To cities and the artists that sustain them, the financial damage, too, will be immediate and profound. Broadway is one of the largest economic engines for New York City, bringing in around $1.8 billion in ticket sales last season; a month-long closure could mean $100 million in losses, Bloomberg News reports. Across the U.S., museums bring in an estimated $50 billion in revenue, including the spending they stimulate at surrounding businesses, and directly employ more than 350,000 people, according to the Bureau of Labor Statistics. Live music ticket sales and sponsorships could have been worth $29 billion in 2020, PricewaterhouseCoopers estimated.

“If we can’t congregate and showcase art and culture — whatever that means — a lot of people aren’t going to get paid,” said Shain Shapiro, the founder and CEO of Sound Diplomacy, which promotes economic development through music and nightlife, and holds global events. “I can understand that when you have to prioritize public health over everything else, then music, art and culture are the first things to go. We’re seeing we’re not a priority right now and I understand.”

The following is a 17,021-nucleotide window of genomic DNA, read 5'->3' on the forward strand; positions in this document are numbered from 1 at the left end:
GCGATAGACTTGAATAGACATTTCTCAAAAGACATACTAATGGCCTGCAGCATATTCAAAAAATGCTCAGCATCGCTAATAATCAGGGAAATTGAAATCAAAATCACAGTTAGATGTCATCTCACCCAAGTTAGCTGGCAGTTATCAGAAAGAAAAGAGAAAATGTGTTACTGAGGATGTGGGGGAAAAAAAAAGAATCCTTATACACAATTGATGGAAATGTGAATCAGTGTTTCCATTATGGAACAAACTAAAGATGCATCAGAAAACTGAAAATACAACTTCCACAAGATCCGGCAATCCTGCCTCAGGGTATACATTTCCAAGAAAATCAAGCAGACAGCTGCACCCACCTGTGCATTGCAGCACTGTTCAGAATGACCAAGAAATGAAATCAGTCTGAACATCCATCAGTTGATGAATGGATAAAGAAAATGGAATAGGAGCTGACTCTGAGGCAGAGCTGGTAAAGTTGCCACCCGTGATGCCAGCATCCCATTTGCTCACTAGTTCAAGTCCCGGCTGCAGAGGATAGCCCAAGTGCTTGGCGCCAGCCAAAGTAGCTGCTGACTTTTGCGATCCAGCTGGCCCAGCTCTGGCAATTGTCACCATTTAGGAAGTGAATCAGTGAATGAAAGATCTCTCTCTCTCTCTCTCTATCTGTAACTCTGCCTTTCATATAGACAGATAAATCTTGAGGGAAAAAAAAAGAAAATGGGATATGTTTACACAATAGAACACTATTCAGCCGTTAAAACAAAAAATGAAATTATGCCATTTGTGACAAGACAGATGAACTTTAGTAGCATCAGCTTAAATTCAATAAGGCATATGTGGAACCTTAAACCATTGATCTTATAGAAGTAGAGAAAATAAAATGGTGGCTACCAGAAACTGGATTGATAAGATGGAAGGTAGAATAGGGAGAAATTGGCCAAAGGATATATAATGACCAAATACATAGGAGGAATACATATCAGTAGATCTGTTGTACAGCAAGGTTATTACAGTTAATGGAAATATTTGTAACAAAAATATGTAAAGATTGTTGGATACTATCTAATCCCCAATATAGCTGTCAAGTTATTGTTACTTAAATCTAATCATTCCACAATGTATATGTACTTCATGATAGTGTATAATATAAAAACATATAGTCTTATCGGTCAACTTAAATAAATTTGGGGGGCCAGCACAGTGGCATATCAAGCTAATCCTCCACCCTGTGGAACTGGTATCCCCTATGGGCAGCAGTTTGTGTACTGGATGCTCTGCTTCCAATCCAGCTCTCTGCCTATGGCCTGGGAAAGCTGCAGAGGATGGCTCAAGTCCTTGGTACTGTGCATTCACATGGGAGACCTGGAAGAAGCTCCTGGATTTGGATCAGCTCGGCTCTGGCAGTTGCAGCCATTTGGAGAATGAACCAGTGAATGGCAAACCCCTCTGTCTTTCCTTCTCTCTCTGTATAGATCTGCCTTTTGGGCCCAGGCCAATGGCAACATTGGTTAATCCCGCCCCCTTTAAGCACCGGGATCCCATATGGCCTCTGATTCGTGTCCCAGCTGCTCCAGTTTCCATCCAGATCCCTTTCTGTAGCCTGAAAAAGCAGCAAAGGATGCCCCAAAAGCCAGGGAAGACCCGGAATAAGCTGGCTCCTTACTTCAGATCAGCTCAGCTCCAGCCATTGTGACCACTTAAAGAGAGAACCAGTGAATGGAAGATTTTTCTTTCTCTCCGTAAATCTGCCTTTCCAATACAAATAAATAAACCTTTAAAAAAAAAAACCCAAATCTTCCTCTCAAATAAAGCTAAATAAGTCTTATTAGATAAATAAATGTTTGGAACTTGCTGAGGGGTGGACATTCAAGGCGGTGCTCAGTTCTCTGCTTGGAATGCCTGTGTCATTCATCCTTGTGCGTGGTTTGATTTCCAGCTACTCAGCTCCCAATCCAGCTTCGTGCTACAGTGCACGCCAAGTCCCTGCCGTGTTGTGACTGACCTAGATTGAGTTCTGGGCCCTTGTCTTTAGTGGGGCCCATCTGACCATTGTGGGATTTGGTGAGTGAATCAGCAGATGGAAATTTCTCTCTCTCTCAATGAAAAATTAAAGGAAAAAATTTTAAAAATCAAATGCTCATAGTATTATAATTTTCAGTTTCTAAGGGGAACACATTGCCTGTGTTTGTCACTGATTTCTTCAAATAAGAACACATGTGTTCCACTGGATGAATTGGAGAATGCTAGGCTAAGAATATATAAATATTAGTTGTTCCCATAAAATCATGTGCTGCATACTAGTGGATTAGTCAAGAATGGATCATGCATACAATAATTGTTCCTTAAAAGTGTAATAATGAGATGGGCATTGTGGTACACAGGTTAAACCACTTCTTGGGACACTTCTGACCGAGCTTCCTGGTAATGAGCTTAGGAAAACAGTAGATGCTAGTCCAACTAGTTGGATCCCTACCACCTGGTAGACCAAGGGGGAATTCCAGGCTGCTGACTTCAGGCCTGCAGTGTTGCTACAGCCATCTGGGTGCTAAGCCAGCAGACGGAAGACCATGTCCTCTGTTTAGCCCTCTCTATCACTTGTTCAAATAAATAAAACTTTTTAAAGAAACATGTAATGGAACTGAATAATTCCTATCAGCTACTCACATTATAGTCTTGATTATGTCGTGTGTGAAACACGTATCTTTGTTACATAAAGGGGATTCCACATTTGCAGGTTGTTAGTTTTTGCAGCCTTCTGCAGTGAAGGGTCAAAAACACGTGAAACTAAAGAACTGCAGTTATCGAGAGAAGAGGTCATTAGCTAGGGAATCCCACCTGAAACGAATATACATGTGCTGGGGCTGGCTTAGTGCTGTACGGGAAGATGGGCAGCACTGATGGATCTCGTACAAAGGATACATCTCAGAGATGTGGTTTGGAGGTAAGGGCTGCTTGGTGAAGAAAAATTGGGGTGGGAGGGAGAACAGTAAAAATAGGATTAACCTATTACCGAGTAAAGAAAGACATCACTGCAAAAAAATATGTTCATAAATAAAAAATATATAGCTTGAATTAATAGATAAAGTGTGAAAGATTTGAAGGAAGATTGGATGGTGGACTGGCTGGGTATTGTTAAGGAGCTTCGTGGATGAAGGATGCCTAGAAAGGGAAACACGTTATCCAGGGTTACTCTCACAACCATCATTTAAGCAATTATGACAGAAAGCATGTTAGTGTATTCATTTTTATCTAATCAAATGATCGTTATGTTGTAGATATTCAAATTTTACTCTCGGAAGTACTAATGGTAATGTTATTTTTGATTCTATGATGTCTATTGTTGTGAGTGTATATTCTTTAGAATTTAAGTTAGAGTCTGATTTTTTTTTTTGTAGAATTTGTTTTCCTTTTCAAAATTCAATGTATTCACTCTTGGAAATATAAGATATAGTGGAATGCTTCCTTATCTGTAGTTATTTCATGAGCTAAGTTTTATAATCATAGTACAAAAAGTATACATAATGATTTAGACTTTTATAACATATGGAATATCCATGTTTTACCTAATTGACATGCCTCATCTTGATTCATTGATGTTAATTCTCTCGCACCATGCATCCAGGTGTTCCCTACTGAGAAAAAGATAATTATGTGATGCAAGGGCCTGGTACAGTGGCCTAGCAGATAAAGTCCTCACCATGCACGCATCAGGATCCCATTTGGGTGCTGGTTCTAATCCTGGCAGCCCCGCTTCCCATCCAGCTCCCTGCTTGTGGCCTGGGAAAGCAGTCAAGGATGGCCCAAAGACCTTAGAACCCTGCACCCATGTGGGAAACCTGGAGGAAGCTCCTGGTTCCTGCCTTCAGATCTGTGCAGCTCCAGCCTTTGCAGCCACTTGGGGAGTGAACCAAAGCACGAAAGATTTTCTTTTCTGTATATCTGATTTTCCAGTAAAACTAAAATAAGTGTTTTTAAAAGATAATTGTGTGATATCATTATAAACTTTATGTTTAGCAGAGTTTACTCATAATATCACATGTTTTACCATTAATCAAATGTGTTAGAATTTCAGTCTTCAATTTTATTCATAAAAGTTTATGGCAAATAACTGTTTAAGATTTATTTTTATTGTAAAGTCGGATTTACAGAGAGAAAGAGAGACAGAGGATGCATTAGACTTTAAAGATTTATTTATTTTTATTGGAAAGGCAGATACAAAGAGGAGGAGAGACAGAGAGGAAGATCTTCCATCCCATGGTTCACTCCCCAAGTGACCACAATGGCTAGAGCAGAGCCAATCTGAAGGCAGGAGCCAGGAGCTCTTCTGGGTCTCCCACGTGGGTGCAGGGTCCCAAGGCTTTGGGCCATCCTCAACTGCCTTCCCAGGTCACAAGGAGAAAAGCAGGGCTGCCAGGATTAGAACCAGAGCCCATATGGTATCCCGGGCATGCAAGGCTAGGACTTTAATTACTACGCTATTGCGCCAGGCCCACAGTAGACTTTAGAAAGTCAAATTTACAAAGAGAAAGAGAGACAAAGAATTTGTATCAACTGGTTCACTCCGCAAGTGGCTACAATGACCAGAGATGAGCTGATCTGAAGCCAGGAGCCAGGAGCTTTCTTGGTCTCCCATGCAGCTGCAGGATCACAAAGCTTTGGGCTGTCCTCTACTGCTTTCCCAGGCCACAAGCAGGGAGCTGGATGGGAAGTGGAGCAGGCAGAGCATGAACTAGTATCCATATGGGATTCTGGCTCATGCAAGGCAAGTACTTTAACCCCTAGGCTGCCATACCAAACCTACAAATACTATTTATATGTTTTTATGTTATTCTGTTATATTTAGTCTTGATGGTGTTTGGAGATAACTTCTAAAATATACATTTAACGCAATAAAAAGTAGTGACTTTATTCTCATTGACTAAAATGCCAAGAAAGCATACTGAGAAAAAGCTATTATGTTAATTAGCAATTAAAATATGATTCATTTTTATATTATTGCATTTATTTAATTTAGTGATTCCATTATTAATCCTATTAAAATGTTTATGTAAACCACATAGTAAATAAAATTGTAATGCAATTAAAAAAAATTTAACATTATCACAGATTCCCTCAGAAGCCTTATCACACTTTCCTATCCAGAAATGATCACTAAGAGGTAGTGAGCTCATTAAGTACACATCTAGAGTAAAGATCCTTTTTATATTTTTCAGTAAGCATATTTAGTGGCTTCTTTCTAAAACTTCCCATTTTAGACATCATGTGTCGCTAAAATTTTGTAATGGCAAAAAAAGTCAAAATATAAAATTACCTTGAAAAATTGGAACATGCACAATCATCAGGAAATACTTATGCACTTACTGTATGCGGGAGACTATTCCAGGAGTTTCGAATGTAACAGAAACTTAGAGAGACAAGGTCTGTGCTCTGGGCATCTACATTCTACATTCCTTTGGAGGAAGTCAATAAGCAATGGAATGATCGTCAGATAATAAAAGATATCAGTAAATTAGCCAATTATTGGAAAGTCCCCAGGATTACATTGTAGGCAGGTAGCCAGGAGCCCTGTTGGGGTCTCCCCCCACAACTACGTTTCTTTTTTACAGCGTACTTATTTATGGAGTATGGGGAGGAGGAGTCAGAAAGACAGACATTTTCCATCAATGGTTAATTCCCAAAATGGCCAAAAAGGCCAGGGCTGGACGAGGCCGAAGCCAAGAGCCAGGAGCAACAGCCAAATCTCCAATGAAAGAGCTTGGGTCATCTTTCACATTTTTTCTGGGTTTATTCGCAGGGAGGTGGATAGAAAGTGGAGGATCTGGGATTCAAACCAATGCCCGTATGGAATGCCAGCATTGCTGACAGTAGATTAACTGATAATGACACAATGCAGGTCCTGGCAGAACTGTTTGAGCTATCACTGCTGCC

Some audiences can still enjoy art on screens. But the jobs associated with live, face-to-face entertainment are already drying up. When South by Southwest was cancelled, a third of its staff was laid off. Ten thousand union members of San Francisco’s entertainment and hospitality industry have been laid off, the San Francisco Labor Council told Time journalist Alana Semuels.

“The impact on workers across the entertainment industry is unfathomable at this time,” said Laura Penn, executive director of the Stage Director and Choreographer’s Union, in a statement. The union represents 3,000 theater workers across the country. (Disclosure: The reporter’s mother is the executive board president of SDC.) Since those workers are primarily freelancers, they “rely on stable ecosystems of employers to make their lives work,” Penn continued. SDC’s immediate concern is keeping coverage for those who lose health insurance along with steady employment. “Many more needs will emerge as we begin to grasp the full measure of this crisis, but right now it’s health insurance.”